PRESIDENT TRUMP has already slashed refugee admissions for the next year to a decades-long low. Now, in yet another blow to America's legacy as a beacon of hope to beleaguered people around the world, his administration plans to make entry into the United States even more difficult for those refugees who are lucky enough not to be banned from the country entirely.
Mr. Trump's first two travel bans suspended all refugee admissions into the United States for 120 days. On Tuesday, that aspect of the ban expired — and the administration has replaced it with a mean-spirited policy not defensible on any conceivable grounds of national security.
Notwithstanding the president's promises to implement "extreme vetting," refugees seeking entry into the United States already are subject to a gantlet of security checks and interviews. Under this new policy, the process will become even more arduous. Refugees will need to hand over more detailed biographical data and contact information for family members. The government will scale up efforts to spot possible fraud. Meanwhile, a program allowing swifter entry for refugees seeking to join family members who have already reached the United States has been put on hold.
The policy is harshest toward refugees from 11 countries, which Reuters reports as Egypt, Iran, Iraq, Libya, Mali, North Korea, Somalia, South Sudan, Sudan, Syria and Yemen. For 90 days, citizens and stateless residents of these countries will be blocked from the United States unless their admission is determined not to pose a security threat and to be in the national interest of the United States. That loophole is particularly small because the State Department plans to prioritize refugees from other countries. Essentially, the administration has extended the refugee ban another month and a half for these 11 nations. (They produced more than 40 percent of refugees admitted to the United States in fiscal 2017.) That makes for a drastic cut in refugee admissions.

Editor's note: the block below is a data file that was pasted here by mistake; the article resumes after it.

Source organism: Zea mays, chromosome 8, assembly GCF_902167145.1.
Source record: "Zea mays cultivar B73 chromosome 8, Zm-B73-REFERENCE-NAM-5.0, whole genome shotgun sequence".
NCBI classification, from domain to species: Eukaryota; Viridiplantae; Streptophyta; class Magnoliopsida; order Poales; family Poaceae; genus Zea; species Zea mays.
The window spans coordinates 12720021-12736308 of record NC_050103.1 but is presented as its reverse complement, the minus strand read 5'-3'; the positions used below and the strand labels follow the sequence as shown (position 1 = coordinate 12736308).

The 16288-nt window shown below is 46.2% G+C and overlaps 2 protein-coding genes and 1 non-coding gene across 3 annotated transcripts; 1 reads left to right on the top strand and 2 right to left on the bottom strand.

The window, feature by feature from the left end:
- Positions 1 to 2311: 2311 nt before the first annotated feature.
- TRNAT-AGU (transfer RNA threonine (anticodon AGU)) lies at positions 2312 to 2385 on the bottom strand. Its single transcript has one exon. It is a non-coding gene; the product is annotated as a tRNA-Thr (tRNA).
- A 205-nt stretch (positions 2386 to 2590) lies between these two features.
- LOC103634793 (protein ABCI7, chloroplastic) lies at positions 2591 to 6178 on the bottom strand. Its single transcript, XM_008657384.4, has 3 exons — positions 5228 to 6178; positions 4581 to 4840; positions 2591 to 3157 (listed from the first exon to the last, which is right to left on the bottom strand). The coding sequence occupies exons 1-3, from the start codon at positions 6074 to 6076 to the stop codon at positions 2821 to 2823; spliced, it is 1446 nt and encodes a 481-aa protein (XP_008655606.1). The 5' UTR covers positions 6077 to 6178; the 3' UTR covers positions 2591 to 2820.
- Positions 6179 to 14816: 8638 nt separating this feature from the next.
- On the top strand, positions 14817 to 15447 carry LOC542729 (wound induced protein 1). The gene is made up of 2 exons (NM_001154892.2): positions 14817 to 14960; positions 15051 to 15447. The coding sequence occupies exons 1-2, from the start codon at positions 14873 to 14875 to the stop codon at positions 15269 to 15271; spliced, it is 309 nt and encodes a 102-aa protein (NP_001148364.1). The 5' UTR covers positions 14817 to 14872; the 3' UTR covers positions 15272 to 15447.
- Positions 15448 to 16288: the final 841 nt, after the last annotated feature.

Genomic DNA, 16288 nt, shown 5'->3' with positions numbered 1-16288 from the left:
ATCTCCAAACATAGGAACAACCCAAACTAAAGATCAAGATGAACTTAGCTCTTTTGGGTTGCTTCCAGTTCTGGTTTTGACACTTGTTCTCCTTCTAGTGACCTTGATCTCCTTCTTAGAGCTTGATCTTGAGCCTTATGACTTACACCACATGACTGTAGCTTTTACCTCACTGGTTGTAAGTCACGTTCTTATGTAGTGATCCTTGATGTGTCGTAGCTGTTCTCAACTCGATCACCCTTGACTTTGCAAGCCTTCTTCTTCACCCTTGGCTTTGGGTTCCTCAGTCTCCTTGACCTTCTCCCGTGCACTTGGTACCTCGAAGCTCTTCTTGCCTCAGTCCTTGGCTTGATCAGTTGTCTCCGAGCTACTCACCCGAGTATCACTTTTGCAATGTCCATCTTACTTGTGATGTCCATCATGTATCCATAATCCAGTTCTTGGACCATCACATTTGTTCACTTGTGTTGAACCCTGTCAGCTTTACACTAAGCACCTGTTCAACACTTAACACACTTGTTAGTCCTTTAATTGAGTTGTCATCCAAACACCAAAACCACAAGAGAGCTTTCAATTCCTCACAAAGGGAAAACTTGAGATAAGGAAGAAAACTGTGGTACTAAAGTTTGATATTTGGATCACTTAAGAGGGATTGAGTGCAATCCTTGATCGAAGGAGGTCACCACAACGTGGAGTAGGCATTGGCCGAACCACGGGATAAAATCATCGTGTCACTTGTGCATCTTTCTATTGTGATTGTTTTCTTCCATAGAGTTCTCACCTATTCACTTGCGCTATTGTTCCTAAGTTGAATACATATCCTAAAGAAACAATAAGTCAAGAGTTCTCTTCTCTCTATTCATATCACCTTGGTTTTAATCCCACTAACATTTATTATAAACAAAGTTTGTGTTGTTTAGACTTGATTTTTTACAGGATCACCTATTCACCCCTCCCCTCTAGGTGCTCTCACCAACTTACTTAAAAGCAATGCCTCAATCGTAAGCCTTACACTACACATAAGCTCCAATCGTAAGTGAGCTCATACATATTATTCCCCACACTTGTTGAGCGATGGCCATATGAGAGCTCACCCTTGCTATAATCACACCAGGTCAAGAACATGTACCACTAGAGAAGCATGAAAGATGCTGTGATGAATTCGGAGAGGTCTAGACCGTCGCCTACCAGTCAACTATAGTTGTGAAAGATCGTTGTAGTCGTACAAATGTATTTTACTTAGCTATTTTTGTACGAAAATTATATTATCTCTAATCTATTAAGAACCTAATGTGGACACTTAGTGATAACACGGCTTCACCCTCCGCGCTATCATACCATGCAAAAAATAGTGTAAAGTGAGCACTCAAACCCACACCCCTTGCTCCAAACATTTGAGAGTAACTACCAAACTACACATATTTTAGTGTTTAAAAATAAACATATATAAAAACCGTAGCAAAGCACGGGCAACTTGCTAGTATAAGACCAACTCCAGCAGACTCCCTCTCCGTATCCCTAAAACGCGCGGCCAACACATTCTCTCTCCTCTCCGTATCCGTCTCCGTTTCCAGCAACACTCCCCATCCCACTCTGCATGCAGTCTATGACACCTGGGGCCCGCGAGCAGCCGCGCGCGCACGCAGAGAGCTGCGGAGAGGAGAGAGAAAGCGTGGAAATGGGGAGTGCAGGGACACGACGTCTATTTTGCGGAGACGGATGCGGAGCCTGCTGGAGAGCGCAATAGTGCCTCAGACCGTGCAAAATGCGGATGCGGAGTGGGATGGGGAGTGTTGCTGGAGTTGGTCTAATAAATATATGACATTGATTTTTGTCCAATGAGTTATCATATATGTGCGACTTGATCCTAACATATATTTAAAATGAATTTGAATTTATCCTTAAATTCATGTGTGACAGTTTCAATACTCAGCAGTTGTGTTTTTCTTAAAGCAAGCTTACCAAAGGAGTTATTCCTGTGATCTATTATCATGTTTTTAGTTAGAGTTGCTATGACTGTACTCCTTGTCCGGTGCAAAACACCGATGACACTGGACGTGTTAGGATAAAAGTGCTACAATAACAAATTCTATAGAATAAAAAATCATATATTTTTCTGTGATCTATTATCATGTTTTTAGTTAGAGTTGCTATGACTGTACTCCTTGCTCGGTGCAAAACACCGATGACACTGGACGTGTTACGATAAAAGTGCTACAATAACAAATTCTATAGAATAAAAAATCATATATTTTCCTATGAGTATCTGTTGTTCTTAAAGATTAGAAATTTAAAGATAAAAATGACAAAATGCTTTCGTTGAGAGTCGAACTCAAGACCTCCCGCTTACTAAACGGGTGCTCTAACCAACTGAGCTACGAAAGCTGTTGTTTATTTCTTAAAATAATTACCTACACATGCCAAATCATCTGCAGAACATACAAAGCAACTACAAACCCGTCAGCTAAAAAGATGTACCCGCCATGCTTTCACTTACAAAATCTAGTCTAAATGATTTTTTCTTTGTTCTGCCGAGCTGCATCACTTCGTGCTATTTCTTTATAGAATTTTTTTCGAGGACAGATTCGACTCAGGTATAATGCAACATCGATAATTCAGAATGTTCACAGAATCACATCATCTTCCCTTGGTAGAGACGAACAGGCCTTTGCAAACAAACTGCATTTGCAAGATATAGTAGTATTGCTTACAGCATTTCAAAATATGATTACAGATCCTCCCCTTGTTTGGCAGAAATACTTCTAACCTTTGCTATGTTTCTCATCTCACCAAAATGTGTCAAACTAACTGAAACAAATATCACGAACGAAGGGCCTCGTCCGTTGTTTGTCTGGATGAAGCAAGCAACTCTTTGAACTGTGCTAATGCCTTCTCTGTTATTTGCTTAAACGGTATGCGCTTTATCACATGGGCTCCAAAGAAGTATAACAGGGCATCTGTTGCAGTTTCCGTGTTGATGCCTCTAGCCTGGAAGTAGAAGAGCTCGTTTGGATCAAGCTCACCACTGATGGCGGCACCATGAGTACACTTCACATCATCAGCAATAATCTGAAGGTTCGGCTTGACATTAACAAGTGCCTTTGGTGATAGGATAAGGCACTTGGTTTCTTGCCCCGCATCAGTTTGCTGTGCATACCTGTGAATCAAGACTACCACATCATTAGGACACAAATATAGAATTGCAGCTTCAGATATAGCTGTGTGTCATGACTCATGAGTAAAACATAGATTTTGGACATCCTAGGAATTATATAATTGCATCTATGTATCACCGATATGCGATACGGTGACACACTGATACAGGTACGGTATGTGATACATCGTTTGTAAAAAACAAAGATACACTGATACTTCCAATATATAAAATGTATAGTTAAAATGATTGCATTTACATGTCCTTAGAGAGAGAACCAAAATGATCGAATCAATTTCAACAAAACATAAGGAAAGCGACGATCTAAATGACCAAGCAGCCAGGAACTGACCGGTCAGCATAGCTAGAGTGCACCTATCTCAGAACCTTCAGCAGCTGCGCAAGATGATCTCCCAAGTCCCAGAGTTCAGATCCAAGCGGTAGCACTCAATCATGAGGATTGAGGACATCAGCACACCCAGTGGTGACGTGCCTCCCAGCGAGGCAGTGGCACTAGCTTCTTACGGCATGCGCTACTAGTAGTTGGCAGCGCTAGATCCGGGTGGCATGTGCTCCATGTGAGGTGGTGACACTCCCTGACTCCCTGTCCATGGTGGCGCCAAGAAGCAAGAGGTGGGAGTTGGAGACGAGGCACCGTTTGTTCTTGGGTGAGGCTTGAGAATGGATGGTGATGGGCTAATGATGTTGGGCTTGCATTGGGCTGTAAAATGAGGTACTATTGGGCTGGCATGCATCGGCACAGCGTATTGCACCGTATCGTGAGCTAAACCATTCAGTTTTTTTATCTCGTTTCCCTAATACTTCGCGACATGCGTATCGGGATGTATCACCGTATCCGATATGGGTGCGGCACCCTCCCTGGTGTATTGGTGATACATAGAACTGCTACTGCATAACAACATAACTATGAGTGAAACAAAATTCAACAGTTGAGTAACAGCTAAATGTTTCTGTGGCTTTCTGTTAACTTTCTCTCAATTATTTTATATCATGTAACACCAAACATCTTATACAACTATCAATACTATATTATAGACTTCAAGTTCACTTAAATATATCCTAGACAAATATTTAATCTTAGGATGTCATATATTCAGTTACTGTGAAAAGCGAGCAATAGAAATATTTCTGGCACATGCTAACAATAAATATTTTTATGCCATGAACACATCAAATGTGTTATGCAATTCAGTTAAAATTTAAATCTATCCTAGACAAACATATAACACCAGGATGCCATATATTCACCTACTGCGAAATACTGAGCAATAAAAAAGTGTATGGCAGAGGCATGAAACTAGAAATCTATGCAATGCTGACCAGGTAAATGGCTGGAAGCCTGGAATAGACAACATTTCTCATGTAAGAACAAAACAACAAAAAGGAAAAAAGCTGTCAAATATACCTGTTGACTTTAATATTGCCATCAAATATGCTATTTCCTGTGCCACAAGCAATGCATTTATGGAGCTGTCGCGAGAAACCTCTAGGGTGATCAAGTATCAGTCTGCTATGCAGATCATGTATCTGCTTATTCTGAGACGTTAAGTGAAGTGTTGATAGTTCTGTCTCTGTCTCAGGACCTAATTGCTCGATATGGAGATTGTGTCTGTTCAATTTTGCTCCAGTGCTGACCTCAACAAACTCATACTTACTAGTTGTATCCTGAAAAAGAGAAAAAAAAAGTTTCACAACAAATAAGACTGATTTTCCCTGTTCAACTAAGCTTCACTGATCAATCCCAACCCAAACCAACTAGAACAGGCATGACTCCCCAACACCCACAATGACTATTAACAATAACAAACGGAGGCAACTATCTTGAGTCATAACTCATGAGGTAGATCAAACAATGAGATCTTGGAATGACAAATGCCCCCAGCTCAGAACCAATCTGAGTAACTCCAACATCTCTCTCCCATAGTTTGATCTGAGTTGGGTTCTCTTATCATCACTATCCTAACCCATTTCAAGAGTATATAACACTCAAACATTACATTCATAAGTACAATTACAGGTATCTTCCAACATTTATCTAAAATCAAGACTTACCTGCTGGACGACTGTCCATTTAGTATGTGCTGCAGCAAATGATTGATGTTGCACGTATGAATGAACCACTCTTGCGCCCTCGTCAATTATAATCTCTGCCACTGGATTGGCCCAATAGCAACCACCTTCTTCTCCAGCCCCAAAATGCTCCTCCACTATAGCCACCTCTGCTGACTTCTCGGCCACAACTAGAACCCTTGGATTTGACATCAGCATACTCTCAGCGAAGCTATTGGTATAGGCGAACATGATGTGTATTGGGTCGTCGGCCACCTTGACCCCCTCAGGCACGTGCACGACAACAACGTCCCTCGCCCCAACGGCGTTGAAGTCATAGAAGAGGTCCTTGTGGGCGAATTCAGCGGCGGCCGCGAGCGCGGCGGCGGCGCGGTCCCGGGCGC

Of those 11 countries, only three — Egypt, Mali and South Sudan — have not been included in some iteration of Mr. Trump's travel ban. All but North Korea and South Sudan are majority-Muslim. It's true that male refugees from these countries were already subject to a greater degree of scrutiny under a list established by the Obama administration. But an outright ban on all refugees is a different matter from increased screening for some.
The administration argues that these policies are necessary to protect Americans' security. Yet it has failed to provide any evidence that refugees pose a security threat — or to dispel the suspicion that settled over Mr. Trump's immigration policies following the religious demagoguery of his first travel ban. We will see whether this latest policy faces a renewed challenge in court, as the travel ban has. In the meantime, we hope that the 90-day review of vetting procedures for the affected 11 countries concludes with a decision to reopen the United States' doors.